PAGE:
The Word of the Speechless: Selected Stories (Paperback)
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Available in English for the first time, a collection of deeply humane stories depicting marginalized populations by one of the greatest South American writers of the 20th century.
The Peruvian writer Julio Ramón Ribeyro is one of the masters of the short story and a major contributor to the great flourishing of Latin American literature that followed the Second World War. In a letter to an editor, Ribeyro said about his stories, “in most of [them] those who are deprived of words in life find expression—the marginalized, the forgotten, those condemned to an existence without harmony and without voice. I have restored to them the breath they’ve been denied, and I’ve allowed them to modulate their own longings, outbursts, and distress.” This is work of deep humanity, imbued with a disorienting lyricism that is Ribeyro’s alone. The Word of the Speechless, edited and translated by Katherine Silver, introduces readers to an indispensable and unforgettable voice of Latin American fiction.
About the Author
Julio Ramón Ribeyro (1929–1994) was a Peruvian writer of short stories, novels, essays, and plays. He was considered to be a master of the short story, and his works are known for mixing social criticism and fantasy. Riberyo was the author of eight volumes of short stories, including Los gallinazos sin plumas (“Featherless Buzzards,” 1955). He lived most of his life in France, and made brief returns to Peru.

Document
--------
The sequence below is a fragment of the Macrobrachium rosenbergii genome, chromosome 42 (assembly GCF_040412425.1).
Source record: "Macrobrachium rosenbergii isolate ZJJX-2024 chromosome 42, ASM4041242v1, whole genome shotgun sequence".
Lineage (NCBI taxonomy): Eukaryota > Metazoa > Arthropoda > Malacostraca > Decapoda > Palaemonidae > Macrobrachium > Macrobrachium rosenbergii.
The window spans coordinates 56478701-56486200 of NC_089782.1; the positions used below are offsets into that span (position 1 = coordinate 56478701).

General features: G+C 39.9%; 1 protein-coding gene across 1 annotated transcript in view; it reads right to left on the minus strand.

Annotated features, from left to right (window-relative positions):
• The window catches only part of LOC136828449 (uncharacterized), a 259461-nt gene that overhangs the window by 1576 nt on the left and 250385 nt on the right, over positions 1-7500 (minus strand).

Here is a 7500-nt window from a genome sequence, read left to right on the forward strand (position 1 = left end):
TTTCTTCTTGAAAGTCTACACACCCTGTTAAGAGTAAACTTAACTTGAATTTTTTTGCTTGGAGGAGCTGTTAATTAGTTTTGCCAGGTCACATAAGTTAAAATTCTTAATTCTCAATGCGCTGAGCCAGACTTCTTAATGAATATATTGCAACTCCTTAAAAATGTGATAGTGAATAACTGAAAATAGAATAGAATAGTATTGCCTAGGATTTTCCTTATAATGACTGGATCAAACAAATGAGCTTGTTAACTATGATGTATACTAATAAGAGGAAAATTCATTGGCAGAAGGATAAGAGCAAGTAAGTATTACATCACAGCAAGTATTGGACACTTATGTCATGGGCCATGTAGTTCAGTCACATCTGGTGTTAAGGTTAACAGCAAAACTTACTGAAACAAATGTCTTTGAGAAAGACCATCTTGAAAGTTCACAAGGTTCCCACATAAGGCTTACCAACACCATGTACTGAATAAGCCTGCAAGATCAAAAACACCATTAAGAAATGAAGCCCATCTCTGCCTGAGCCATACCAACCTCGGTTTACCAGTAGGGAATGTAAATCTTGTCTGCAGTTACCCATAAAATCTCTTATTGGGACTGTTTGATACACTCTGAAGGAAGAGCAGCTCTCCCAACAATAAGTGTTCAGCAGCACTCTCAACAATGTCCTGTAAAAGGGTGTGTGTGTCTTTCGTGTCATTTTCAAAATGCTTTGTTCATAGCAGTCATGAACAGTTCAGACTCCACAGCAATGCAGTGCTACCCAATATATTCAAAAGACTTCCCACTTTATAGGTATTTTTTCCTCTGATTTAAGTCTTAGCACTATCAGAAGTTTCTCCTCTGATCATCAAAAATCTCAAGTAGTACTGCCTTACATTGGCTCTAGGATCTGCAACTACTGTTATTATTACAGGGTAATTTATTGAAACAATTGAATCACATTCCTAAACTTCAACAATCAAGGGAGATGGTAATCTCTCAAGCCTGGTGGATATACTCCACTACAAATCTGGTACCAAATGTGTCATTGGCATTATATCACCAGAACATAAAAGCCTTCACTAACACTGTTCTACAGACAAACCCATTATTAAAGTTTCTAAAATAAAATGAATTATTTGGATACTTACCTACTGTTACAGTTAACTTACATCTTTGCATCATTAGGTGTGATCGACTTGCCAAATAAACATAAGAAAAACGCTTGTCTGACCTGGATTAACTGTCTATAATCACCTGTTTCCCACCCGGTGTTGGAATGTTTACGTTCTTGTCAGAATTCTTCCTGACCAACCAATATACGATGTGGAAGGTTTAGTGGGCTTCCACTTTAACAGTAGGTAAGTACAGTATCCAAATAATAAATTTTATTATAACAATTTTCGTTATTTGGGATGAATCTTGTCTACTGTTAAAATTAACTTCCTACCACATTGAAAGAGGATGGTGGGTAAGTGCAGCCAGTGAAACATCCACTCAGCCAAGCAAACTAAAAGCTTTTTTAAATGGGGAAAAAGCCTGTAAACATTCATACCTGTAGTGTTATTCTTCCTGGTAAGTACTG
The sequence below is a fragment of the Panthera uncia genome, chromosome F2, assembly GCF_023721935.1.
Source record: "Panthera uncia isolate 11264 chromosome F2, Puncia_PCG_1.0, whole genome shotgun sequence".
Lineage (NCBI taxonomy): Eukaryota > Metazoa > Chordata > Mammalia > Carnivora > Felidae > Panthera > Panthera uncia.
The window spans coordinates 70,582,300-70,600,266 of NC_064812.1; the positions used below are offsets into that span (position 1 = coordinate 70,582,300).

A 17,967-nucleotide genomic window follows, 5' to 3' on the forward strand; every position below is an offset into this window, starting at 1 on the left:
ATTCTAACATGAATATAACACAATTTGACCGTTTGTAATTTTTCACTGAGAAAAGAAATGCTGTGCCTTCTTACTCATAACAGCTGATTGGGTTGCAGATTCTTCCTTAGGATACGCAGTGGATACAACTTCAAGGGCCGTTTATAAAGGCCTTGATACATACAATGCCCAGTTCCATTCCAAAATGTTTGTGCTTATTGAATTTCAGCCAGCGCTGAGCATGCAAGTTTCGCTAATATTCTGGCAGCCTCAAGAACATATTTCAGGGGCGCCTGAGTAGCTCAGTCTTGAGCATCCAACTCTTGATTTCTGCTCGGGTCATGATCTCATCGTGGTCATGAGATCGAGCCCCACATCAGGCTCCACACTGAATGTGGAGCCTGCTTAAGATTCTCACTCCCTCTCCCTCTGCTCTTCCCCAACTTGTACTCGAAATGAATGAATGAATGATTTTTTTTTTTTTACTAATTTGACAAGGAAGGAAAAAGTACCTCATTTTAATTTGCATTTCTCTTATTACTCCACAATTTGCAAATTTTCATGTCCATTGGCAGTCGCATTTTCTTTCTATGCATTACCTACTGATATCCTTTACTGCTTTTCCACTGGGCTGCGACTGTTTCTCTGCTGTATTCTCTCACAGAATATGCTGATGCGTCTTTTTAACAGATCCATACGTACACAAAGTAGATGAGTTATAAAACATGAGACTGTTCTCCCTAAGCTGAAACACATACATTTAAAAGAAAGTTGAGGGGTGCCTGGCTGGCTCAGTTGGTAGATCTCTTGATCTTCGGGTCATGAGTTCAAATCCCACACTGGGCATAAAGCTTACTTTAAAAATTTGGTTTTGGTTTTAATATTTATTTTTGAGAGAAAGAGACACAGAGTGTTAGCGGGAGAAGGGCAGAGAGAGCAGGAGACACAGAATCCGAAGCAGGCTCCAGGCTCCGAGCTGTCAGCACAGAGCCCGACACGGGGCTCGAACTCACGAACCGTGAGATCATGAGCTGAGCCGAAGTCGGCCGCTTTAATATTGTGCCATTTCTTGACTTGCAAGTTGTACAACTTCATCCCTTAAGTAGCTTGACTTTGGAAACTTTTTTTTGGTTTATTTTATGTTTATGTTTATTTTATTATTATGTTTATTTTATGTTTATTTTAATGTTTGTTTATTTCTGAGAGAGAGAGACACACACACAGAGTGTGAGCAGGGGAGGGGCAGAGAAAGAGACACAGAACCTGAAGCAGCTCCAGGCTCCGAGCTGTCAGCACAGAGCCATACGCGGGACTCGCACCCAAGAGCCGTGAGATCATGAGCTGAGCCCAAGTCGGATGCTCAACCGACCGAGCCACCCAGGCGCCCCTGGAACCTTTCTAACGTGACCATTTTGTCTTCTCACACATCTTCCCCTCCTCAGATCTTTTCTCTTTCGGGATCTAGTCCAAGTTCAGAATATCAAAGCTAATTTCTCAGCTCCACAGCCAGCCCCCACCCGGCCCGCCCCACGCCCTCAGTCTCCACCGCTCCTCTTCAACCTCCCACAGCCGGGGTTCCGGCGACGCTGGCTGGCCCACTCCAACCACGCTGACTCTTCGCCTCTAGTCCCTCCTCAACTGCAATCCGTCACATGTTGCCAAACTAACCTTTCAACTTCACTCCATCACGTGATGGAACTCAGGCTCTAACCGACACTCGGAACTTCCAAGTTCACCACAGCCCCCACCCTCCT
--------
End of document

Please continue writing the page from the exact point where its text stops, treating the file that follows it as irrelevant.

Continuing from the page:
Katherine Silver is an award-winning literary translator and the co-director of the Banff International Literary Translation Centre (BILTC). She has translated works by Daniel Sada, César Aira, Horacio Castellanos Moya, Ernesto Mallo, and Carla Guelfenbein, among others. She lives in Berkeley, California.
Alejandro Zambra is a Chilean poet and the author of four novels and a collection of short stories.
“The late Peruvian writer’s knack for the uncanny is on display in these gripping stories culled from a body of work spanning 40 years . . . [T]hese pieces dig into the human psyche with sharpness and wit.” —Publishers Weekly
“Sometimes bleak, sometimes warily humorous . . . Ribeyro's stories often offer unexpected twists, their characters mysteriously disappearing in a flurry of snow or puffs of smoke . . . A welcome selection of prose that introduces a Latin American master to English-language audiences.” —Kirkus
“A magnificent storyteller, one of the best of Latin America and probably of the Spanish language, unjustly not recognized as such.” —Mario Vargas Llosa
"Elegance in the formal design skillfully contains the chaotic lives of Ribeyro's characters. As author, he strikes the required distance enabling him to situate best these refined tales in which shame, humiliation, unbridled lust, infatuation, or plain derangement throb just beneath the skin of his creations.” —Paddy Kehoe, RTÉ
“Ribeyro writes a painting, or linguistically paints a scene in which quiet gestures . . . communicate as much if not more than the textually explicit or the explicitly textual.” —Letras Hispanas
"Despite the downbeat nature of some of the stories, there is also a dry humour, particularly in stories which skewer societal norms and relationships . . . There are usually no happy endings for Ribeyro’s characters, but nevertheless the stories are absorbing, wonderful and unforgettable.” —Kaggsy’s Bookish Ramblings
“The lives of these minor characters (victims of modernity), and their circumstances, give Ribeyro’s stories a unique perspective that will make you think twice about the untold stories of the cashier you always run into at the store. . . . Ribeyro portrays his characters with such affection, sympathy, and humor that you will not feel that their bad luck and misery is a tragedy.” —Christina Soto van der Plas, Public Books